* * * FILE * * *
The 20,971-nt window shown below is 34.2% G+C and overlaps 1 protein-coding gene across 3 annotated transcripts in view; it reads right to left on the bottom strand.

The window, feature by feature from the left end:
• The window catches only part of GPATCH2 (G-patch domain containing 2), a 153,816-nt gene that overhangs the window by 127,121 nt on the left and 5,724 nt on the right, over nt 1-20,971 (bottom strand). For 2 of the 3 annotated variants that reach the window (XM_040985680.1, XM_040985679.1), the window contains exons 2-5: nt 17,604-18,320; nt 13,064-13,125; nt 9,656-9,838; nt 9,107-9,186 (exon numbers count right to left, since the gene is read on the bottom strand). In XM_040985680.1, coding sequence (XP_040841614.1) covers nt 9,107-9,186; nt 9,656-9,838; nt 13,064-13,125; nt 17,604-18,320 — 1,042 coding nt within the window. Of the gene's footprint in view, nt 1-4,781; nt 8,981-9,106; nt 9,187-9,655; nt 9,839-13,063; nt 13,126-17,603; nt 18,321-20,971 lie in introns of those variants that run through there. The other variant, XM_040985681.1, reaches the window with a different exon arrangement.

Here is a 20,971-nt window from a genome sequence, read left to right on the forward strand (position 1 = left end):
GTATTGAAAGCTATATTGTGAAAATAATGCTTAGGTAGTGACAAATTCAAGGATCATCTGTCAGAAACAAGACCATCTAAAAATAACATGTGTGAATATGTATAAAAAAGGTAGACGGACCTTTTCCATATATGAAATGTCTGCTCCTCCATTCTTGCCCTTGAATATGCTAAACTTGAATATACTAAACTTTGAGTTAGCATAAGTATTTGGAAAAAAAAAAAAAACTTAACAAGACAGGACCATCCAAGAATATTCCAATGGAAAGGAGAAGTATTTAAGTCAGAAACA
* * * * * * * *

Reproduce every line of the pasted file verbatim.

The 20,971-nt window shown below is 34.2% G+C and overlaps 1 protein-coding gene across 3 annotated transcripts in view; it reads right to left on the bottom strand.

The window, feature by feature from the left end:
• The window catches only part of GPATCH2 (G-patch domain containing 2), a 153,816-nt gene that overhangs the window by 127,121 nt on the left and 5,724 nt on the right, over nt 1-20,971 (bottom strand). For 2 of the 3 annotated variants that reach the window (XM_040985680.1, XM_040985679.1), the window contains exons 2-5: nt 17,604-18,320; nt 13,064-13,125; nt 9,656-9,838; nt 9,107-9,186 (exon numbers count right to left, since the gene is read on the bottom strand). In XM_040985680.1, coding sequence (XP_040841614.1) covers nt 9,107-9,186; nt 9,656-9,838; nt 13,064-13,125; nt 17,604-18,320 — 1,042 coding nt within the window. Of the gene's footprint in view, nt 1-4,781; nt 8,981-9,106; nt 9,187-9,655; nt 9,839-13,063; nt 13,126-17,603; nt 18,321-20,971 lie in introns of those variants that run through there. The other variant, XM_040985681.1, reaches the window with a different exon arrangement.

Here is a 20,971-nt window from a genome sequence, read left to right on the forward strand (position 1 = left end):
GTATTGAAAGCTATATTGTGAAAATAATGCTTAGGTAGTGACAAATTCAAGGATCATCTGTCAGAAACAAGACCATCTAAAAATAACATGTGTGAATATGTATAAAAAAGGTAGACGGACCTTTTCCATATATGAAATGTCTGCTCCTCCATTCTTGCCCTTGAATATGCTAAACTTGAATATACTAAACTTTGAGTTAGCATAAGTATTTGGAAAAAAAAAAAAAACTTAACAAGACAGGACCATCCAAGAATATTCCAATGGAAAGGAGAAGTATTTAAGTCAGAAACA